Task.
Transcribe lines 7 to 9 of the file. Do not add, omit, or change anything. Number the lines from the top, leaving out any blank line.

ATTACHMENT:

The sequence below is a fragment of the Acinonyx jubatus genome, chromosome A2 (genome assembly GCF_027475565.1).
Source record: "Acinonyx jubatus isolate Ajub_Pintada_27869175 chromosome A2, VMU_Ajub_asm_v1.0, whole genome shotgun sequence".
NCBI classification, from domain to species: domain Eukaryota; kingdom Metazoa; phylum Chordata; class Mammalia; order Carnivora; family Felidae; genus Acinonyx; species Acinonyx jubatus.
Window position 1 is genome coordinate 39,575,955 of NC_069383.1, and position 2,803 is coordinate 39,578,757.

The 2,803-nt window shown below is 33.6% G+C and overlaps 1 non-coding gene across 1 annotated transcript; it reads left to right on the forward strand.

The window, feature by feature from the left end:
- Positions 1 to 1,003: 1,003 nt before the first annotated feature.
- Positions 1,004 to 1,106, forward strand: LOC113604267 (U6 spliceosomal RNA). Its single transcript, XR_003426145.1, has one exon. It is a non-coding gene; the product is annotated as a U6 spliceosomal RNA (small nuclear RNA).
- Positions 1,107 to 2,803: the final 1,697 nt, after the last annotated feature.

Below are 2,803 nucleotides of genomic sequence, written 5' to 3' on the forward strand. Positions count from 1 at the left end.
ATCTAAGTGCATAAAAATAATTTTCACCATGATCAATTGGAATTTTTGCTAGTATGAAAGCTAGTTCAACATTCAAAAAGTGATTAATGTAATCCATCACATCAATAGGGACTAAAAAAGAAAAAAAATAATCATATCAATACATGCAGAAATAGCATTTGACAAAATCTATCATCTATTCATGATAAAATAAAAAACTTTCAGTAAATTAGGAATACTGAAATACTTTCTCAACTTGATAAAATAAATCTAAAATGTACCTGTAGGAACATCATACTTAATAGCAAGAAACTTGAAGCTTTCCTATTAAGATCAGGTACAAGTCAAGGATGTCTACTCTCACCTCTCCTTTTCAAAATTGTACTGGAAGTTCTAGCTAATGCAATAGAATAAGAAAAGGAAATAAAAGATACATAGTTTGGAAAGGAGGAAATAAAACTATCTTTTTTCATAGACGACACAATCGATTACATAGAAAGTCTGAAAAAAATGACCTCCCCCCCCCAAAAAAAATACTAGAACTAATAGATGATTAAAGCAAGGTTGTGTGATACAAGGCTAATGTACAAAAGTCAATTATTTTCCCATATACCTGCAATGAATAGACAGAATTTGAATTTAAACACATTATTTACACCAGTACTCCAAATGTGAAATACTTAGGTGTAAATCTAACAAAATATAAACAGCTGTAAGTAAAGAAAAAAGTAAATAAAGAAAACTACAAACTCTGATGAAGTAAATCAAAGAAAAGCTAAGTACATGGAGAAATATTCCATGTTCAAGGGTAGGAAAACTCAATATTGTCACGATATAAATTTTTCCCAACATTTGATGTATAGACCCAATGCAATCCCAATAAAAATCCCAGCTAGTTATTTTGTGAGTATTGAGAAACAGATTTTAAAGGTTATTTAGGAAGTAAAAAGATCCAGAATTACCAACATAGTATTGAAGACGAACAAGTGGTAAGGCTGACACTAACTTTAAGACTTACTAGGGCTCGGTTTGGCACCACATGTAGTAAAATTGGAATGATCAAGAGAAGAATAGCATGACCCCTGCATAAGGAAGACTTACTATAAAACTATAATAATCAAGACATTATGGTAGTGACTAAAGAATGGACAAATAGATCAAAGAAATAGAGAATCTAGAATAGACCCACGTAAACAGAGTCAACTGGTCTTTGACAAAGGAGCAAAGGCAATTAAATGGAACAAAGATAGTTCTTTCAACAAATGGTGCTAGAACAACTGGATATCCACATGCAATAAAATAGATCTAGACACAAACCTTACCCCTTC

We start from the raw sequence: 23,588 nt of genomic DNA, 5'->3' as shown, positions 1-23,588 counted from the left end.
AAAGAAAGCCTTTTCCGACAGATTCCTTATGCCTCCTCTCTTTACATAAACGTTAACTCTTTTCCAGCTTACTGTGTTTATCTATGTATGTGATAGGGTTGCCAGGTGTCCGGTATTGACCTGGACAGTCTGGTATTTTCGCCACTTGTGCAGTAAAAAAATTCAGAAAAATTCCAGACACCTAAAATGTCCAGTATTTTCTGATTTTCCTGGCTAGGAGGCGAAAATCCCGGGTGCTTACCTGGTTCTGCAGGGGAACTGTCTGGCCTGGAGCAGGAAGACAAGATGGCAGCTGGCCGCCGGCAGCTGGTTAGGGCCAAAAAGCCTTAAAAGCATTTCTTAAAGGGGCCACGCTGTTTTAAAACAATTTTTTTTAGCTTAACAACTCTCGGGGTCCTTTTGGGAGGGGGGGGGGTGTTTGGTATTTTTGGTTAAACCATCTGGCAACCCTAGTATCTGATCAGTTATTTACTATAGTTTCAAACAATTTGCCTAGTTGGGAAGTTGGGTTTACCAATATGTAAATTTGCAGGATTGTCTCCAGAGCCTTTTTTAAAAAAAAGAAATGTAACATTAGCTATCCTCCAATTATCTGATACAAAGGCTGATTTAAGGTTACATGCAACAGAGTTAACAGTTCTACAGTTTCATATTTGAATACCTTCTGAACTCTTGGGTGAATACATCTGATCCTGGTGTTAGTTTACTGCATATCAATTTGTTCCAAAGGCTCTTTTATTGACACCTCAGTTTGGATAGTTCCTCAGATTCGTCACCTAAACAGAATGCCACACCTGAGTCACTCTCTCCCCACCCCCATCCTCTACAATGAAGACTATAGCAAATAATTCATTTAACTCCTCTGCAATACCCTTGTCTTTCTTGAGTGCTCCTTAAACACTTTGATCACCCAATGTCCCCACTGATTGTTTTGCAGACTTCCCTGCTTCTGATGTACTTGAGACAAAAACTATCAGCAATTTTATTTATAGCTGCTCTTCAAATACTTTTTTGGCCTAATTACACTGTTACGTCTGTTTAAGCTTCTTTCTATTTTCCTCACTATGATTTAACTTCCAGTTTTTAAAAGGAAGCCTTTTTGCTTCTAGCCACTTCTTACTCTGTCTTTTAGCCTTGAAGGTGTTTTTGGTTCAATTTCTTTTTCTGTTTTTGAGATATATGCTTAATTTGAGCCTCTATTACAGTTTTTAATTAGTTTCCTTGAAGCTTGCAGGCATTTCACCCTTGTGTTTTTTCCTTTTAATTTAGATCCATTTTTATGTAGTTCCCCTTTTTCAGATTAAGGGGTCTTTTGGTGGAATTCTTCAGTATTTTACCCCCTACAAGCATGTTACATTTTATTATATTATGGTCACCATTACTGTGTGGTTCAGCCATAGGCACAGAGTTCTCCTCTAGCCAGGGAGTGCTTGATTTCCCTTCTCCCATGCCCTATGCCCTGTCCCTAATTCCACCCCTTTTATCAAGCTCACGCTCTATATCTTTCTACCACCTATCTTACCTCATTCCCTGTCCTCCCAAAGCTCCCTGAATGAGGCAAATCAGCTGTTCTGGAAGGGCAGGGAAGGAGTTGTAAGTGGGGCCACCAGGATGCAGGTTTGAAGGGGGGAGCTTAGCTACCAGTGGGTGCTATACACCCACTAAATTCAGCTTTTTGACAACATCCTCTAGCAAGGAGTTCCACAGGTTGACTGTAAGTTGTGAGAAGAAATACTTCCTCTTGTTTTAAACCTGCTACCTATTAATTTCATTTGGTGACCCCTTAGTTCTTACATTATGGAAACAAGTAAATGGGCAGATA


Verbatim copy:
- Positions 1 to 1,003: 1,003 nt before the first annotated feature.
- Positions 1,004 to 1,106, forward strand: LOC113604267 (U6 spliceosomal RNA). Its single transcript, XR_003426145.1, has one exon. It is a non-coding gene; the product is annotated as a U6 spliceosomal RNA (small nuclear RNA).
- Positions 1,107 to 2,803: the final 1,697 nt, after the last annotated feature.